The Peugeot family founded their first company in 1810 in Sochaux, France. The first products were coffee mills, which can still be found in the family's product portfolio even today. In 1830, production of bicycles started and the first car was manufactured in 1889.
Armand Peugeot, at the time leader of the company, was interested in the automobile from the first days of its invention by Gottlieb Daimler. The very first automobile was a three-wheeled steam-powered contraption designed by Leon Serpollet. Due to its unreliability, only four examples were ever produced. Steam power, bulky and problematic, was abandoned in 1890 after Armand Peugeot met with Daimler and French engineer Émile Constant Levassor.
Steam power was replaced as a means of propulsion by a petrol-fueled internal combustion engine made by Panhard under a Daimler license. One of these early models made its way to Brazil. The Peugeot brand is also known for being the very first to have used rubber tires on a petrol powered vehicle.
The French brand was involved early on in racing. The pilot Albert Lemaître won the world's first motor race, held between Paris and Rouen, in a 3 hp Peugeot. In total, five Peugeot models qualified for the race, all of them finished as a testament to their reliability.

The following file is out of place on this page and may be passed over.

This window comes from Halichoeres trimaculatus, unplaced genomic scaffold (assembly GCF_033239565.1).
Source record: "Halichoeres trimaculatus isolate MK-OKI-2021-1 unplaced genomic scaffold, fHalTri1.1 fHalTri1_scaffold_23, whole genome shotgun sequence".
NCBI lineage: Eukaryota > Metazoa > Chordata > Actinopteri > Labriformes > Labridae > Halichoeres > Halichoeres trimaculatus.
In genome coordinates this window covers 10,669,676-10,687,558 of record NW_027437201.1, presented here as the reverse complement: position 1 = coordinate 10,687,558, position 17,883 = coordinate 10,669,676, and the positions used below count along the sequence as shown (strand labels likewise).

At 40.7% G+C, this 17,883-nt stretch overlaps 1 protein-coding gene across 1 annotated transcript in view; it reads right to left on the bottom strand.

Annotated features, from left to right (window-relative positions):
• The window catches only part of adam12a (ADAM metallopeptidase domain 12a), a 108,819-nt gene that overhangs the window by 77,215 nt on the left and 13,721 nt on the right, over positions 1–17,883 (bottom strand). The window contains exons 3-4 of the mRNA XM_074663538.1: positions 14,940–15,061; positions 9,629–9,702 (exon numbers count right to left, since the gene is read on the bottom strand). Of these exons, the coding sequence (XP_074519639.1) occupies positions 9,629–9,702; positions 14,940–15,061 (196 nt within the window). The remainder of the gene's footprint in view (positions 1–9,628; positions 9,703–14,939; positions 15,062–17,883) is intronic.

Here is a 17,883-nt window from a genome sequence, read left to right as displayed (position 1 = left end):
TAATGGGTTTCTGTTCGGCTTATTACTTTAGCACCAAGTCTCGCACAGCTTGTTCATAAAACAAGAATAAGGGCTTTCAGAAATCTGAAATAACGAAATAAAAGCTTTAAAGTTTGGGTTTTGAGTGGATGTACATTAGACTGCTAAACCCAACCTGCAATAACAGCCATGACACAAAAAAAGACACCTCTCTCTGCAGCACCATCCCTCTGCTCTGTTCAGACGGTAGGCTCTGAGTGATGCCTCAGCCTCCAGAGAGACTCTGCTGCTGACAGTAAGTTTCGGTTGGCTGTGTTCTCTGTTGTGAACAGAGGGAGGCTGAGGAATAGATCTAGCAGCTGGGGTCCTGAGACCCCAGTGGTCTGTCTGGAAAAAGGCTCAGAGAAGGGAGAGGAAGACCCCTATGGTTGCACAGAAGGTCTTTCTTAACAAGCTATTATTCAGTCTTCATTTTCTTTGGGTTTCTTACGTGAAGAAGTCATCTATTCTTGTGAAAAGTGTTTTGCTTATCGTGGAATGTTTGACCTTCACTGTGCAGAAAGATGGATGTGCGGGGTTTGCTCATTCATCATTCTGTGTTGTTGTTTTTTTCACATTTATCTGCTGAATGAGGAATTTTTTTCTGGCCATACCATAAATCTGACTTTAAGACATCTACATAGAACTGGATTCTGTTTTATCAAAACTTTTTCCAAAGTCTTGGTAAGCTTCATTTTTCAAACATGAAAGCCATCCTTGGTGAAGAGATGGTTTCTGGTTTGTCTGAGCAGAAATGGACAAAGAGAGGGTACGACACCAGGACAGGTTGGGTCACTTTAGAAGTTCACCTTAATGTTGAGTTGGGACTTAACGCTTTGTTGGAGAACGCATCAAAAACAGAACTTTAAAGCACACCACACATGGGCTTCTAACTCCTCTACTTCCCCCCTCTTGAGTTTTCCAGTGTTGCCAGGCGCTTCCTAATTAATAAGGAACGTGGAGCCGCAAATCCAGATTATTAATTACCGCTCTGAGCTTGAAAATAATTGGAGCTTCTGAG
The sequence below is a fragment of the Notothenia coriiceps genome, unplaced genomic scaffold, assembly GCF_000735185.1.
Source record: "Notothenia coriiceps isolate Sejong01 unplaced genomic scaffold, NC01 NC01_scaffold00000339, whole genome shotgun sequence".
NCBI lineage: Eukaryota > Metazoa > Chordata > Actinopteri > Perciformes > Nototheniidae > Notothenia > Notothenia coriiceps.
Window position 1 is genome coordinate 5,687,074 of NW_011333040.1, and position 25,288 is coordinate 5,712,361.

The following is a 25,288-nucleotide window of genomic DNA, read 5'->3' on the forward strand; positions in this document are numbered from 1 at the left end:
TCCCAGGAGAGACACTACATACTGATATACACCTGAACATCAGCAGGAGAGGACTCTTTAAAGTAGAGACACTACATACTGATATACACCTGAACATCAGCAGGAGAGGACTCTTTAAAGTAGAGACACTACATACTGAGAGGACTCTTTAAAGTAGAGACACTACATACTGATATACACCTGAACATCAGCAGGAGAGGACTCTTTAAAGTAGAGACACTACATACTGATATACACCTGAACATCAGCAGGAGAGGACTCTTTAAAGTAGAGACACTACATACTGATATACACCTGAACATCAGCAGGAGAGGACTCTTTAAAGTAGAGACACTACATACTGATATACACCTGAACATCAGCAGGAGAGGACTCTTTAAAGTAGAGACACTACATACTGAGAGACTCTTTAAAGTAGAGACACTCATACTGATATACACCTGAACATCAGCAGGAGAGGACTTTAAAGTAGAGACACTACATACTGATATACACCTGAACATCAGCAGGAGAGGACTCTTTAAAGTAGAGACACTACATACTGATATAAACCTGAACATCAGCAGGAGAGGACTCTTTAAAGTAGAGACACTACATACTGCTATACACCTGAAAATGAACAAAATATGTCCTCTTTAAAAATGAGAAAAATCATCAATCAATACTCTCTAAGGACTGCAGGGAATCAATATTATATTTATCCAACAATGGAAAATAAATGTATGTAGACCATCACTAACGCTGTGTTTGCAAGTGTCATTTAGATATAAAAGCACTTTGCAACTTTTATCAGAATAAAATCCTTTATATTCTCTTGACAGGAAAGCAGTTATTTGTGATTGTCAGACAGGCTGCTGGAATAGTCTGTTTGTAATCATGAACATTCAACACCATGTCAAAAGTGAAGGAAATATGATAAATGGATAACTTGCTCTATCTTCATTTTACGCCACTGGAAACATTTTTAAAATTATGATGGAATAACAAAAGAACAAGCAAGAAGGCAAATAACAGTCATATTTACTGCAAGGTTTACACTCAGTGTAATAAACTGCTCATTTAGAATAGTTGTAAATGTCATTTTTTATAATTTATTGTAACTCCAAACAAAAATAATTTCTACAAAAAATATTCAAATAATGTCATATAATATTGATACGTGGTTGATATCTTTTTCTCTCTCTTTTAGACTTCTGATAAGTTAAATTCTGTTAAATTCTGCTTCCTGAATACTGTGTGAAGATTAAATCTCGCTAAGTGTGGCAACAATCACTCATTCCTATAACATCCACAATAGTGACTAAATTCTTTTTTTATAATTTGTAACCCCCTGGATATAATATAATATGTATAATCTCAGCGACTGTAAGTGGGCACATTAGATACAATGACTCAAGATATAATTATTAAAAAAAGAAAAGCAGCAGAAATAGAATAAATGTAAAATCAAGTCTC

During the First World War production of civilian automobiles was interrupted, with production turning towards military supplies, including armored cars.
After the war, production of civilian cars resumed and Peugeot expanded production to satisfy increased demand. The brand continued to be involved in racing with notable success.
In 1929, the Peugeot 201 was the first to use the now famous trademark - three digits with a central zero. It was also the cheapest car on the French market at the time. The company survived the Great Depression, despite a slump in sales.
During the German occupation, production was reduced but still continued almost uninterrupted, despite all the hardships. After the War, Peugeot's production grew rapidly, with 14.000 202 models being delivered in 1946.
The French manufacturer acquired a 30% stake in Citroën to form the PSA group in 1974. The takeover was completed one year later with the help of the French government.
The financial crisis in 2007-2008 affected PSA Peugeot Citroën who struggled to stay afloat amid a sharp decrease in market share in Europe. In February 2014, the shareholders agreed to a recapitalisation plan, in which Dongfeng Motors, the Chinese partner of PSA on the Chinese market, and the French government each bought a 14% stake in the company.